Toulouse gunman Mohammed Merah
Toulouse gunman Mohammed Merah

Only a day has passed since Mohammed Merah died and the polemic surrounding the impact of his crimes on Algerians and the rest of the Muslim community in France is already raging.

Dalil Boubakeur, the rector for Paris Grand Mosque spoke out against the instrumentalisation and stigmatisation of the Muslim community and Mohamed Messaoui, the president of French Muslim Council insisted Merah "cannot justify his actions by using Islam".

Rights organisations have also warned against Islamophobia and citizens of Algerian descent say they fear a backlash.

Being a French of Algerian descent living in France can sometimes be complicated.

Algeria underwent 132 years of French colonisation and an eight-year-war of independence. Many Algerian immigrants that migrated to France after the war had members of their families who had actively participated in the war. Sometimes they had taken part in it themselves.

Stories of how the Mujahedeen stood up against the colonisers but also of how many died and were tortured are imbedded in Algerian culture. Being told about them whilst in the coloniser's country can lead to confusion.

France's policies on immigration are based on the concept of assimilation, driven by the idea that immigrants need to 'integrate'. The problem however is this instance that even the children of immigrants born in the country still need to integrate to become French,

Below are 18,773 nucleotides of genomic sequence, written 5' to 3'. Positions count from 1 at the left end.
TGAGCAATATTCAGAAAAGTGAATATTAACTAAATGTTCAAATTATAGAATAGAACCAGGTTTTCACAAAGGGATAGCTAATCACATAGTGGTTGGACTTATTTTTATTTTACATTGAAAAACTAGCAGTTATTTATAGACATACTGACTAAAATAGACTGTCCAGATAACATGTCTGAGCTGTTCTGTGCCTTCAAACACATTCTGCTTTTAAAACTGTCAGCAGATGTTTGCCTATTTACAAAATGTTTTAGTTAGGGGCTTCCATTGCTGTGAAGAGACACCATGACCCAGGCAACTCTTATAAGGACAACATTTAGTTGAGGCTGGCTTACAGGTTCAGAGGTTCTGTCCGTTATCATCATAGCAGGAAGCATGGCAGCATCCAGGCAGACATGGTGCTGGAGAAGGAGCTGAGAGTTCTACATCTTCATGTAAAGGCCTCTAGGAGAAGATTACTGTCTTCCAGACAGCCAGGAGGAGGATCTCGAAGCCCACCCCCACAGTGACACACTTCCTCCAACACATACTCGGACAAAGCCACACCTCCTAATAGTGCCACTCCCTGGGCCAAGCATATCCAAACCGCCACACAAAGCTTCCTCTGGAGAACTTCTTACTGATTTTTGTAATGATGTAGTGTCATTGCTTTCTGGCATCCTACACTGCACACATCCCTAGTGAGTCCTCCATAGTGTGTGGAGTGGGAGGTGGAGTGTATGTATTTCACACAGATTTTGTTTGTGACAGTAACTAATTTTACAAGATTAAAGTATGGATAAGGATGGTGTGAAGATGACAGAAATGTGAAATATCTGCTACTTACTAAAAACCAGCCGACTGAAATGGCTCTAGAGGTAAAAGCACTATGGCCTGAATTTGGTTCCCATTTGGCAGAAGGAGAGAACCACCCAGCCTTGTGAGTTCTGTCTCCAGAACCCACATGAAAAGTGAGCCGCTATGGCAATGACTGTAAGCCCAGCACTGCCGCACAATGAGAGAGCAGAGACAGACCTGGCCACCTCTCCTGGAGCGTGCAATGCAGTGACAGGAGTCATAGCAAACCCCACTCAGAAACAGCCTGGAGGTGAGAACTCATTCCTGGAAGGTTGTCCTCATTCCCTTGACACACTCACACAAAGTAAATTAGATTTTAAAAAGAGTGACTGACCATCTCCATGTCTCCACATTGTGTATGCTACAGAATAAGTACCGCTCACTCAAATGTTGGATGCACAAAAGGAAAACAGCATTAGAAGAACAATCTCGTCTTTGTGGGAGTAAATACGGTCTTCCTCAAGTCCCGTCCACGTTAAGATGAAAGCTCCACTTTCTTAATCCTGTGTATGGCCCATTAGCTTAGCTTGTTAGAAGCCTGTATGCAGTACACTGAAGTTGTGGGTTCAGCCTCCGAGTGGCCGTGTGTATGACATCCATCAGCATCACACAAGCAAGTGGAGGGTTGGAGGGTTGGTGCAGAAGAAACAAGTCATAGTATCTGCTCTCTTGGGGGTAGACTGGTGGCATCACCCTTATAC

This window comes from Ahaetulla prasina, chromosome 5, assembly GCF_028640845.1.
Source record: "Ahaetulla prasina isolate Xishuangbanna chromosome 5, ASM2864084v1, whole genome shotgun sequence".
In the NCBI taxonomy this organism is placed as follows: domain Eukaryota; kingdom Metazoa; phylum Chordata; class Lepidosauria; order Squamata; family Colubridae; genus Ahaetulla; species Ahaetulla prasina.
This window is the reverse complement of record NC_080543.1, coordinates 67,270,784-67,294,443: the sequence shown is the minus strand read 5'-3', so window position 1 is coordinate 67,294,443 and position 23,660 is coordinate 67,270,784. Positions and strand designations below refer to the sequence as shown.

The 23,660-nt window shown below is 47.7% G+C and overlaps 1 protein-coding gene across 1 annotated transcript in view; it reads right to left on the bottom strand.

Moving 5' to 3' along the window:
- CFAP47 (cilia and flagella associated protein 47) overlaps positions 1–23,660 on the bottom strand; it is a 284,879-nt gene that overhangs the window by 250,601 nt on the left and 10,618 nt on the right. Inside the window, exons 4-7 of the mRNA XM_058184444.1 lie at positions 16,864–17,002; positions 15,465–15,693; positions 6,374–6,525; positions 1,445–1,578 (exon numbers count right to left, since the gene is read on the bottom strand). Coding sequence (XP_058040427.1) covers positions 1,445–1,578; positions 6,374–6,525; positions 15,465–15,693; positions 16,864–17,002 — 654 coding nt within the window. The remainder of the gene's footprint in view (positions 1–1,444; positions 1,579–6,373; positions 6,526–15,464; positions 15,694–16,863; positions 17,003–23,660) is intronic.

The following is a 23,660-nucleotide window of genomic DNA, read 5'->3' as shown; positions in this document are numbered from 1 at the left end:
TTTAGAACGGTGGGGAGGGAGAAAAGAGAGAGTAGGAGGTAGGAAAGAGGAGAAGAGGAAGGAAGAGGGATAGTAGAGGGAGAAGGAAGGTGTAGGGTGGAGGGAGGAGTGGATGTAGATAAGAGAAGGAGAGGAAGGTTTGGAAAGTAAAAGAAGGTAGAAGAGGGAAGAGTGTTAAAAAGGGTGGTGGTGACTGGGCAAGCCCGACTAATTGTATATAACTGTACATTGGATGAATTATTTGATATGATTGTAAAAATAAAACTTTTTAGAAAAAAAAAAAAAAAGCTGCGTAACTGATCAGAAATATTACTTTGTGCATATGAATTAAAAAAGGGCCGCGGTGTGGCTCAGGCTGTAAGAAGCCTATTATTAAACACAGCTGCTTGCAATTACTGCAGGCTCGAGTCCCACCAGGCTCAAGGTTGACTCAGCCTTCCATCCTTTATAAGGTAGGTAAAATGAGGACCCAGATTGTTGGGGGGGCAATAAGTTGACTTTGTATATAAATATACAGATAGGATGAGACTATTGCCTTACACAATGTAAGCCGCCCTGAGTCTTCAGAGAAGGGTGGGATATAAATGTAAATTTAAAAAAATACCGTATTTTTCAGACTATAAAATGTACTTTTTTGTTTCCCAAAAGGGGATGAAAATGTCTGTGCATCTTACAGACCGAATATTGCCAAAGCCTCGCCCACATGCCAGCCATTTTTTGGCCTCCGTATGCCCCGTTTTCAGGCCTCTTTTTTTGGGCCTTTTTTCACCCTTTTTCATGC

Isn't being born and raised in France enough to be French? How do you become French?

The Algerian reaction to the Toulouse massacre was one of rejection. The Algerian press was angered by the description of Merah as a French of Algerian descent. Instead, many of the newspaper pointed out Algerians see him as a product of France.

After feeling rejected by the mother country and seen as a foreigner in their parent's homeland, some turn to whatever they feel can bring them closer to their roots, religion, clothes, language, maybe then they will become part of the 'Ummah' or community.

It is frustrating that once again, the public actors that lead the community have all failed to focus on and discuss the enemy from within: extremism.

They fail to talk about the violence of feeling rejected by your own for being too French or not enough. They fail to talk about the pressure put on the youth stemming from this immigration to decide on which camp they will be: French or Muslim? They fail to explain that being an immigrant in France is not synonymous with being under colonisation: it is a choice.

A peace march in honour of Merah's victims was planned for March 25 but fearing inter-community violence many groups and organisation have pulled out.

The choice nonetheless is there: Muslims in France can to take to the street and denounce and reject Islamist fascism, the real coloniser that dictates who we are and what we should do or they simply suffer it and pay the consequences.